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Abolition of Serfdom
April 3, 2006 14:25


By the middle of the 11th century, the role of Kiev as a strong state center started to decline. Before his death, Yaroslav the Wise (1019-1054) divided the state among his 5 sons and a nephew, which inevitably led to conflicts. The situation became even more complicated because of the Pechenegs and Polovtsys - nomadic tribes that constantly raided into territories of Rus in X-XII centuries. Besides, there were also local princes who wanted to have absolute power over their lands. Internecine strife and feudal wars started. The ancient state of Rus finally disintegrated into separate independent feudal states. The attempts to oppose the feudal disintegration were undertaken by Vladimir Monomakh of Kiev (1113-1125) and his son Mstislav (1125-1132) but they all failed. For a long time Novgorod struggled for its independence and succeeded in 1136-1137 finally becoming an independent Novgorod republic. Now the supreme authority there belonged to the veche (assembly). For the first time in the Russian history citizens of Novgorod implemented a principle of free election of a ruler. Sometimes, historians compare its political system to that of Venice. Anyway, the situation was unique, since Novgorod represented a republic inside the medieval Russian state.

The Mongol Invasion and the Yoke

The XIII century opened the era of the long-lasted Mongol invasion. Russian princes were entangled in intrigues, and individual ambitions did not let them unite even in fight against the mutual enemy. In 1240 Kiev was conquered and the Tatar-Mongol yoke was enforced that lasted till 1480. The Mongols destroyed main cities, burnt everything on their way, and drove away people. Simultaneously, Russia had to repulse the attacks from the west undertaken by Germans, Swedes and Danes. During 240 years arts, crafts and economy progressed very slowly because all the money was paid as a tribute to the Mongols. The invasion seriously influenced the genotype of Russian people. Since that time a big part of Russians had eyes of dark brown color instead of traditional grey, blue and green.

It was during these two centuries, when the role of Moscow began to grow and Russian lands united around this new center of Russia. Being located on the crossroads of overland routs and waterways, the city enjoyed a very favorable geographical position. Grand Prince of Moscow, Dmitry, defeated the Tatars-Mongolians on the Kulikovo field in 1380. This victory filled Russian people with enthusiasm and hope that a decisive victory was only a question of time. However, it was not before 1480 that Russia became strong enough to refuse the tribute to the invaders. The Mongols were finally defeated by the Russians under the leadership of Ivan III (Ivan the Great), prince of Moscow.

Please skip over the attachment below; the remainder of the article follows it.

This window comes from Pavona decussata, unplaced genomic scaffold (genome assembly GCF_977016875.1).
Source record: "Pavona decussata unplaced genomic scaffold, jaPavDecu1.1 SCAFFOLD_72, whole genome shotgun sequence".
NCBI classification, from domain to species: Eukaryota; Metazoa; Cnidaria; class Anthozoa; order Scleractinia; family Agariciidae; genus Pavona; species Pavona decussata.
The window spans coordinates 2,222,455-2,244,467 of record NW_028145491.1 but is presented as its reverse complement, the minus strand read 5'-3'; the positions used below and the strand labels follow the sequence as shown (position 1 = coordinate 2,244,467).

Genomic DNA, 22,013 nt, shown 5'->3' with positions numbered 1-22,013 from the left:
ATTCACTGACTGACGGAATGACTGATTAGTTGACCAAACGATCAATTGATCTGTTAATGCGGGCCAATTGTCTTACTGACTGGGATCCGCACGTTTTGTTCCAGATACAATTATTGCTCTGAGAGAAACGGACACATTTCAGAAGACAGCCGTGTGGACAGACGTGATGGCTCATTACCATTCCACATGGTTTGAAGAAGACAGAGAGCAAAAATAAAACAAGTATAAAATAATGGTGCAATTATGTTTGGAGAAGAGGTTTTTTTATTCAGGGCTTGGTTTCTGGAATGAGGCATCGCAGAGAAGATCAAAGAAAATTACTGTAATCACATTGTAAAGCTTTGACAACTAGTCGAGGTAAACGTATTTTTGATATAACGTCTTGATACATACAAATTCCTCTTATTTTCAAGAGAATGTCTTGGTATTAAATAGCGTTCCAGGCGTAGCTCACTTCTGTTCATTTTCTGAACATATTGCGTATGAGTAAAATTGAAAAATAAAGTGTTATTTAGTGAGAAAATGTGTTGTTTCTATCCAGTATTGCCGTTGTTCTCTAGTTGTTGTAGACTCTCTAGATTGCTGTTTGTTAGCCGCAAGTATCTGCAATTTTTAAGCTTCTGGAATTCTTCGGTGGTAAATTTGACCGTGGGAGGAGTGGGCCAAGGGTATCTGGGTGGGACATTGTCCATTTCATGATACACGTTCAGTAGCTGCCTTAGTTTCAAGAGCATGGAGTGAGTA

Ivan the Terrible

The 16th century was marked by the autocratic rule of Ivan IV (Ivan the Terrible, 1547-1584). He was crowned as a "Tsar of all Russia" and after him until the Great October Revolution all the Russian rulers were called Tsars or Emperors. All his life Ivan IV struggled to limit the power of boyars and to destroy the opposition to autocracy. This led towards bloody terror campaigns against nobility, which accounts for the "Terrible" byname of Ivan IV. In his soul unheard cruelty coexisted with fanatical faith in God and asceticism. He was apparently obsessed by mania of pursuit. Periods of rage were followed by periods of belated sincere repentance. Later in 1581 he killed his son and potential successor Ivan with his own hands in a paroxysm of rage.
 

Whatever the personality of Ivan the Terrible was, he managed to strengthen the state and his external policy was quite successful. During his reign the Russians conquered Kazan, Astrakhan, captured Bashkiria, Middle and Lower Volga region and started colonization of West Siberia. Ivan IV left no strong successor to the thrown. His son, Fyodor I (1584-1598), was a feeble-minded person and had no inclination for ruling the country. His brother-in-law, Boris Godunov, managed the state instead of him. Fyodor’s brother Dmitri was murdered in 1591 presumably by order of Boris Godunov. After Fyodor died in 1598 leaving no children, Boris Godunov (1598-1605) became the tsar and so the rule of the Rurik dynasty after 736 years was over. After Godunov’s death, the "Time of Troubles" started in Russia. The period was characterized by anarchy, chaos and the Polish-Swedish invasion, when two False Dmitries, each pretending to be a miraculously survived son of Ivan IV, came in turn to rule the country.


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